We had a bit of time to kill before departing for Croke Park and got the players a light meal. The Garda Traffic Corps gave our bus an escort from the hotel to the stadium, and what a trip it was. The three Garda motorbikes would take it in turn to race ahead and block junctions to ensure a smooth passage, there was no such thing as a red light, we passed through the light no matter what the colour. We were escorted up on the wrong side of the roads and whizzed past Dublin traffic as if it weren’t there. Everyone on the bus got a great buzz out of this and the humour was added to by the running commentary of our driver Sean Higgins, a native of Cong in Mayo.
We arrived outside Croke Park 35 minutes after leaving the hotel, it took nearly as long again to negotiate the last few hundred yards, but eventually, we were in the dressing rooms and prepared for the big test ahead.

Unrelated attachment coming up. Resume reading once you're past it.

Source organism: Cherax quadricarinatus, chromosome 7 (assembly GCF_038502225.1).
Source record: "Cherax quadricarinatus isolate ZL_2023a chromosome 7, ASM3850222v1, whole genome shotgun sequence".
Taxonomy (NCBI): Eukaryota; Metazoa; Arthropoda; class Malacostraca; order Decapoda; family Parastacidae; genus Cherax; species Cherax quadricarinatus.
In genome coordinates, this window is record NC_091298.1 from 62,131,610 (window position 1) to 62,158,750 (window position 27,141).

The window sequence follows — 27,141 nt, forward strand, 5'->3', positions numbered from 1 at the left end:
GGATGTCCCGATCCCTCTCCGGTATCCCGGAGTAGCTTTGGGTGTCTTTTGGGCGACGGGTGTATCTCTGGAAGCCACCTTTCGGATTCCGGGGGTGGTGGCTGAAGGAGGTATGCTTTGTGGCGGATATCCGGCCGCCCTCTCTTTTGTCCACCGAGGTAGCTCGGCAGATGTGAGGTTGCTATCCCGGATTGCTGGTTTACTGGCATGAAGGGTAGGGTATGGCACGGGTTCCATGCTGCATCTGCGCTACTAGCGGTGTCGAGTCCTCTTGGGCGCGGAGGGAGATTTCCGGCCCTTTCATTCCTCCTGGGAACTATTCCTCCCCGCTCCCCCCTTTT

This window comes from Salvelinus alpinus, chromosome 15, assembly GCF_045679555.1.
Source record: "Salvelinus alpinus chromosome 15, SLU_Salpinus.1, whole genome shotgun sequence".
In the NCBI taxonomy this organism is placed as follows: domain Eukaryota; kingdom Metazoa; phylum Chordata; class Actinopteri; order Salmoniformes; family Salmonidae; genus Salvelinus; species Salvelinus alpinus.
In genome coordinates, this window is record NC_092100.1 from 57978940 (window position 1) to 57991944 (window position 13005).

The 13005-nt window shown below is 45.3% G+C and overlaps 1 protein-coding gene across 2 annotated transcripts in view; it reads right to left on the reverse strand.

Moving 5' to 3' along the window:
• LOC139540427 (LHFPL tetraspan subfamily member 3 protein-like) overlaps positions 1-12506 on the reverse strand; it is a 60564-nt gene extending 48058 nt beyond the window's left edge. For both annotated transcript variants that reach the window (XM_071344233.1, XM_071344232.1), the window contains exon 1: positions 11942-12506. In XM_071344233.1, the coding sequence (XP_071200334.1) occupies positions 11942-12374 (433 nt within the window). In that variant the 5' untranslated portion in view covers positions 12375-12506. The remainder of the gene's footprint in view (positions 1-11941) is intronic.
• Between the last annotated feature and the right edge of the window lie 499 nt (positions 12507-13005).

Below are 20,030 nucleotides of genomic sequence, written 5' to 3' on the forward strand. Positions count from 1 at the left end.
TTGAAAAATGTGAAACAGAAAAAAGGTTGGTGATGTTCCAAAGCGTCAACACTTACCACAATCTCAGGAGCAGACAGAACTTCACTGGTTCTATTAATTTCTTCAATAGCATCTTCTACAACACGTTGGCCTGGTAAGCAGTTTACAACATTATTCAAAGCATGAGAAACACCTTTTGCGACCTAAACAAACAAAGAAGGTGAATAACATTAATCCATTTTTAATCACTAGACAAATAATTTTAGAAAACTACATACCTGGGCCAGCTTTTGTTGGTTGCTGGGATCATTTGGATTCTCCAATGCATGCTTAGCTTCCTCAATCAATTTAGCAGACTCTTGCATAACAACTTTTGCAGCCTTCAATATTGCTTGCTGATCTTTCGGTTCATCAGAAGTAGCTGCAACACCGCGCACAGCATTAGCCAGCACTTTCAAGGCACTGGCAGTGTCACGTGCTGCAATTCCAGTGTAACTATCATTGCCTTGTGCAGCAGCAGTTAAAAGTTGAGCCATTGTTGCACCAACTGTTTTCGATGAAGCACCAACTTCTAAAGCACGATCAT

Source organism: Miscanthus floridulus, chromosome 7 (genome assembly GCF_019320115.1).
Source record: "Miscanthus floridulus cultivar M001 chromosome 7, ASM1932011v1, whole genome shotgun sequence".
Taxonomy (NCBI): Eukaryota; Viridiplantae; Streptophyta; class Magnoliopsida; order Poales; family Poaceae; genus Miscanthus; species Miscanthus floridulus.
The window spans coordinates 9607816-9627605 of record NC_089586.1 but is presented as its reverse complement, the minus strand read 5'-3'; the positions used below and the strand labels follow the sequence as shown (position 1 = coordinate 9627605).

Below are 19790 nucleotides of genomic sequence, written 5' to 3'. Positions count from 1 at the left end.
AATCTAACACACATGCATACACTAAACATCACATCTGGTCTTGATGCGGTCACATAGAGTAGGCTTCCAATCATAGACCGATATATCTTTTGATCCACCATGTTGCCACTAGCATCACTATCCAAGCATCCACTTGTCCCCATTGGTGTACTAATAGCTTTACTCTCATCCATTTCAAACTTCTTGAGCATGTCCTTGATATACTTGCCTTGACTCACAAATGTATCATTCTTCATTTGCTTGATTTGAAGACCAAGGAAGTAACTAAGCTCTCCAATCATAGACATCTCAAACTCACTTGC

What happened on the field over the following hours has been well reported elsewhere but suffice to say that when we boarded that bus to take us back to Heuston Station at 6.25pm that evening we were all “over the moon”. The trip to the train station was just as funny with Eric Fox’s colleagues from Mountjoy station giving us an escort, we set off with sirens blazing and everyone straining to look out the windows as we whizzed along, 12 minutes later we were in Hueston.
The Return Home
Hundreds of Moycullen supporters were there before us and we were welcomed off the bus with resounding cheers. The train eventually set off on our journey home, there were one or two delays but I don’t think anyone cared or noticed such was the good humour and high spirits. The strains of The Fields Of Athenry, Peigín Letir Mór, Galway Bay and the Galway Shawl echoed all along the tracks from Dublin to Galway- the west was awake or should I say Moycullen was certainly awake.
Slightly later than planned we arrived, the team and officials stayed behind for a few minutes to allow the supporters to get out ahead of us and prepare a homecoming, and what a homecoming it proved to be.